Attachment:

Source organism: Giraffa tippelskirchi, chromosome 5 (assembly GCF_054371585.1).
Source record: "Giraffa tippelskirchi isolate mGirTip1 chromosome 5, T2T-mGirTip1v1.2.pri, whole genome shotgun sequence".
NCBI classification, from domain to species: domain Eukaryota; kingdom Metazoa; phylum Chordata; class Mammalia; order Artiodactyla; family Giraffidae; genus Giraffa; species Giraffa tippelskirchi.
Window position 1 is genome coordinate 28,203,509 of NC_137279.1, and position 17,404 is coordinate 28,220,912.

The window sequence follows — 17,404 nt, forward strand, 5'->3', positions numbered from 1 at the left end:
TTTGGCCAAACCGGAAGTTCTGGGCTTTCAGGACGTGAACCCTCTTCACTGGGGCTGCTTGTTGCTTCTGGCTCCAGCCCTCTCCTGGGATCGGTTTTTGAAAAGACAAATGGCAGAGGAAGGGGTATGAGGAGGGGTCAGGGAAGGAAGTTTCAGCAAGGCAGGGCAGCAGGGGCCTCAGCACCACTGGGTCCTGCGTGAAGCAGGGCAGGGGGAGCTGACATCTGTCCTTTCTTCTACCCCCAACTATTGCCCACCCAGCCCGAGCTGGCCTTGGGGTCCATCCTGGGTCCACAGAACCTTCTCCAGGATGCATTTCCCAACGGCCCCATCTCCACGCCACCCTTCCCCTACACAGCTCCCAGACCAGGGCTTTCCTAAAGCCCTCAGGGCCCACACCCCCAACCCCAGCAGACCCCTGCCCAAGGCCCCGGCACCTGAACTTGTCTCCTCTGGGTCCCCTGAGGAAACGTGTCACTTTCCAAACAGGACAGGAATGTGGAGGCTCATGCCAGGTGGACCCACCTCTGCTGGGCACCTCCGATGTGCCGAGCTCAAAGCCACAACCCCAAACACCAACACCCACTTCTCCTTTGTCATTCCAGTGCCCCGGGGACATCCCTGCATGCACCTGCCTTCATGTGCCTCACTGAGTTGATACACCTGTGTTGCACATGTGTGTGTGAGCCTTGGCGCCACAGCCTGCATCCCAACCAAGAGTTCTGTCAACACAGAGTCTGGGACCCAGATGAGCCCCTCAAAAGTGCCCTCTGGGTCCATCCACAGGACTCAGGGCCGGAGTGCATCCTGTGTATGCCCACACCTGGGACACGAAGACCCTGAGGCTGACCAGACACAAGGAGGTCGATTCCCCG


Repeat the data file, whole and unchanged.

Source organism: Giraffa tippelskirchi, chromosome 5 (assembly GCF_054371585.1).
Source record: "Giraffa tippelskirchi isolate mGirTip1 chromosome 5, T2T-mGirTip1v1.2.pri, whole genome shotgun sequence".
NCBI classification, from domain to species: domain Eukaryota; kingdom Metazoa; phylum Chordata; class Mammalia; order Artiodactyla; family Giraffidae; genus Giraffa; species Giraffa tippelskirchi.
Window position 1 is genome coordinate 28,203,509 of NC_137279.1, and position 17,404 is coordinate 28,220,912.

The window sequence follows — 17,404 nt, forward strand, 5'->3', positions numbered from 1 at the left end:
TTTGGCCAAACCGGAAGTTCTGGGCTTTCAGGACGTGAACCCTCTTCACTGGGGCTGCTTGTTGCTTCTGGCTCCAGCCCTCTCCTGGGATCGGTTTTTGAAAAGACAAATGGCAGAGGAAGGGGTATGAGGAGGGGTCAGGGAAGGAAGTTTCAGCAAGGCAGGGCAGCAGGGGCCTCAGCACCACTGGGTCCTGCGTGAAGCAGGGCAGGGGGAGCTGACATCTGTCCTTTCTTCTACCCCCAACTATTGCCCACCCAGCCCGAGCTGGCCTTGGGGTCCATCCTGGGTCCACAGAACCTTCTCCAGGATGCATTTCCCAACGGCCCCATCTCCACGCCACCCTTCCCCTACACAGCTCCCAGACCAGGGCTTTCCTAAAGCCCTCAGGGCCCACACCCCCAACCCCAGCAGACCCCTGCCCAAGGCCCCGGCACCTGAACTTGTCTCCTCTGGGTCCCCTGAGGAAACGTGTCACTTTCCAAACAGGACAGGAATGTGGAGGCTCATGCCAGGTGGACCCACCTCTGCTGGGCACCTCCGATGTGCCGAGCTCAAAGCCACAACCCCAAACACCAACACCCACTTCTCCTTTGTCATTCCAGTGCCCCGGGGACATCCCTGCATGCACCTGCCTTCATGTGCCTCACTGAGTTGATACACCTGTGTTGCACATGTGTGTGTGAGCCTTGGCGCCACAGCCTGCATCCCAACCAAGAGTTCTGTCAACACAGAGTCTGGGACCCAGATGAGCCCCTCAAAAGTGCCCTCTGGGTCCATCCACAGGACTCAGGGCCGGAGTGCATCCTGTGTATGCCCACACCTGGGACACGAAGACCCTGAGGCTGACCAGACACAAGGAGGTCGATTCCCCG